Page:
“It’s a shock.” Residents of Kiski township want local police back

When residents of Kiski Township and North Apollo woke up Friday morning, some were surprised to learn that they had lost their 24/7 police service.

Four police officers and the police secretary resigned on Thursday and early Friday, leaving only a newly appointed police chief and the school resource officer.

State police are responding to 911 calls in both communities.

“It’s a shock,” said Toni Stefanik of Kiski Township, one of the co-owners of Dolly’s Diner at North Apollo.

Stefanik said she was at Apollo-Ridge High School on Thursday to help feed the officers for a drill.

“They were all good guys,” she said.

Although the state police covers all calls, Stefanik and some other residents want their local police department.

The restaurant relied on Kiski Township police for calls and a quick response, she said.

Recently, a man was trying to enter the restaurant at 8 p.m. and restaurant workers called the police, Stefanik said.

“The guy had health issues and he thought it was 8am,” she said, adding, “We need the local police because there’s a lot going on in town.”

Nancy Miller, an Apollo resident who lives near the Apollo North border, said, “Hopefully the state police can handle emergency calls in a timely manner.”

State Police officers will respond to calls and patrol the area, said Harrisburg State Police communications director Myles Snyder.

While it’s hard to speculate on the timing of police coverage, it very much depends on what’s going on and where, he said.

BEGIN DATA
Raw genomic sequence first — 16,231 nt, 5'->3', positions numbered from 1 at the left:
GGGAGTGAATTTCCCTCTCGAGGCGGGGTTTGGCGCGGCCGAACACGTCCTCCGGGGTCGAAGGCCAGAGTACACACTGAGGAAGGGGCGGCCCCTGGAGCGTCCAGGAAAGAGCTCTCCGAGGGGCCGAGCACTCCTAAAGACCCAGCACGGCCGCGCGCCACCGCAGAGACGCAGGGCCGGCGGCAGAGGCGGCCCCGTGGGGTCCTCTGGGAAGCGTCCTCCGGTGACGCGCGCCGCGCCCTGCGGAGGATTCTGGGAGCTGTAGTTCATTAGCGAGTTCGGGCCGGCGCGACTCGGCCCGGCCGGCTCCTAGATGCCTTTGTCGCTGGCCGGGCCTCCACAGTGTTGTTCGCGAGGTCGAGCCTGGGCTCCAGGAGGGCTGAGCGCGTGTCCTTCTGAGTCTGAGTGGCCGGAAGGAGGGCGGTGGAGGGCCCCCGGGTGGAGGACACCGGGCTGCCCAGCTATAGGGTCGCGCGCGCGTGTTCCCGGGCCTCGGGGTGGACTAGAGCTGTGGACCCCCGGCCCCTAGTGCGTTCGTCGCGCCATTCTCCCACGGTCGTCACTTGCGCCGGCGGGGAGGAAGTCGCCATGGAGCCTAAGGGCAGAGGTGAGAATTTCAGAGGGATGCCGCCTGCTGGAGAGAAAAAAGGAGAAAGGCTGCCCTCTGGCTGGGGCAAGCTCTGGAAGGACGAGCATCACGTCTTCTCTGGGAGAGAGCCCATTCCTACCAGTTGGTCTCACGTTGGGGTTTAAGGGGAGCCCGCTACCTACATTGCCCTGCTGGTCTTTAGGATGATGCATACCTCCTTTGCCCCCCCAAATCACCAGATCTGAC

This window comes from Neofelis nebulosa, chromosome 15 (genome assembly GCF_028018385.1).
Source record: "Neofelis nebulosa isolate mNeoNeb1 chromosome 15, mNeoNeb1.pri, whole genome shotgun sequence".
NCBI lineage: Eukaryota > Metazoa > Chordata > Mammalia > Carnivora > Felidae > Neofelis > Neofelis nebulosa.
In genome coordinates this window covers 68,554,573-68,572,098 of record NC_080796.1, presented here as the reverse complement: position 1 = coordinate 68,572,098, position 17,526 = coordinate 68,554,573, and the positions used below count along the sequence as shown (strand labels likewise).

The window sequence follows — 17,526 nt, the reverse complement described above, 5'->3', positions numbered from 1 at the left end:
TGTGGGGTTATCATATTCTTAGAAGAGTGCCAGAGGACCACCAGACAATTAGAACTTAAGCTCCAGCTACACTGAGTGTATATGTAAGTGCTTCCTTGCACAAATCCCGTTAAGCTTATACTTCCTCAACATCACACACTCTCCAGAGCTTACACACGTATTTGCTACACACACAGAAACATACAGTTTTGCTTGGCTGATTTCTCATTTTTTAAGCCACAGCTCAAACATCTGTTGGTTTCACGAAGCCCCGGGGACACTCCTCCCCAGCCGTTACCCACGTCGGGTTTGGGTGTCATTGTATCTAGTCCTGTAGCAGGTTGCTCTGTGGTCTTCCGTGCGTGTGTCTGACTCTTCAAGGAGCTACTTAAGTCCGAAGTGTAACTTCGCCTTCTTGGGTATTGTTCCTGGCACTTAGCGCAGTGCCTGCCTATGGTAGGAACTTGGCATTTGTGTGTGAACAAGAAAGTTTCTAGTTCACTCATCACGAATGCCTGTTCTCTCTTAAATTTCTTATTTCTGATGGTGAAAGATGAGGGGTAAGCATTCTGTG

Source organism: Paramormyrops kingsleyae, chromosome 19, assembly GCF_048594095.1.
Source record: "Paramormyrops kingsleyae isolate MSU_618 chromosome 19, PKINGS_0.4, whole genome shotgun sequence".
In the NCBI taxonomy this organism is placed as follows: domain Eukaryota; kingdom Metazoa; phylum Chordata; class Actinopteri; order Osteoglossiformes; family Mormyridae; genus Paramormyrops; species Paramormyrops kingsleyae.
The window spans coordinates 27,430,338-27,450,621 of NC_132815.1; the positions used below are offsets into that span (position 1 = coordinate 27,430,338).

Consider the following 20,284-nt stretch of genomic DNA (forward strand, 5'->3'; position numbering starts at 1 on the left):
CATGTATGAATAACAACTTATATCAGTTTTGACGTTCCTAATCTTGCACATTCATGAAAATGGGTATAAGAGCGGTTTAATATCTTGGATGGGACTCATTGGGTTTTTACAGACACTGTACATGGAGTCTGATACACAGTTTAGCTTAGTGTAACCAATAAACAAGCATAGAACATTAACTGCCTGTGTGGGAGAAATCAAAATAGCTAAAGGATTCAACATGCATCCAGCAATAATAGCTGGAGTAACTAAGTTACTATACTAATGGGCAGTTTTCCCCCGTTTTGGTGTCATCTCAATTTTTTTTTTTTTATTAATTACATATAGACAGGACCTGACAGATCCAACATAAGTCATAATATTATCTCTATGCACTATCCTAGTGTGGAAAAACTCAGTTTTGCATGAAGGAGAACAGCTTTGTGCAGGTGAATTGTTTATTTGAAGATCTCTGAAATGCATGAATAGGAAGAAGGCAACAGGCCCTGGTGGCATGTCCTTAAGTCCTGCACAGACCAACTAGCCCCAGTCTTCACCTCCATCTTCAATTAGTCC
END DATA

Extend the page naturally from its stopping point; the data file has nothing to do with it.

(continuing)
“There could be a city police officer and a state trooper on patrol that might actually be closer to an incident than the local police station,” Snyder said.

Another resident, who identified himself as Chris H. of Allegheny Township, said, “State police are not enough. The situation must be resolved.

The restaurant’s other owner, Dolly McCoy, said she was proud of Sgt. Thomas Dessell, who resigned on Friday, for having “held on. He said what needed to be said. »

In complaints to his union and supervisors, Dessell said he was harassed and subjected to a hostile work environment due to the behavior of some supervisors. In their resignation letters, the four officers who departed accused some of the supervisors of leaving their jobs, as did the police secretary who resigned.

Township supervisors are not commenting on complaints from Dessell and others and resignations because of existing complaints and ongoing litigation, said Kiski Township attorney Tim Miller.

Mary Ann Thomas is editor of Tribune-Review. You can contact Mary at 724-226-4691, [email protected] or via Twitter .

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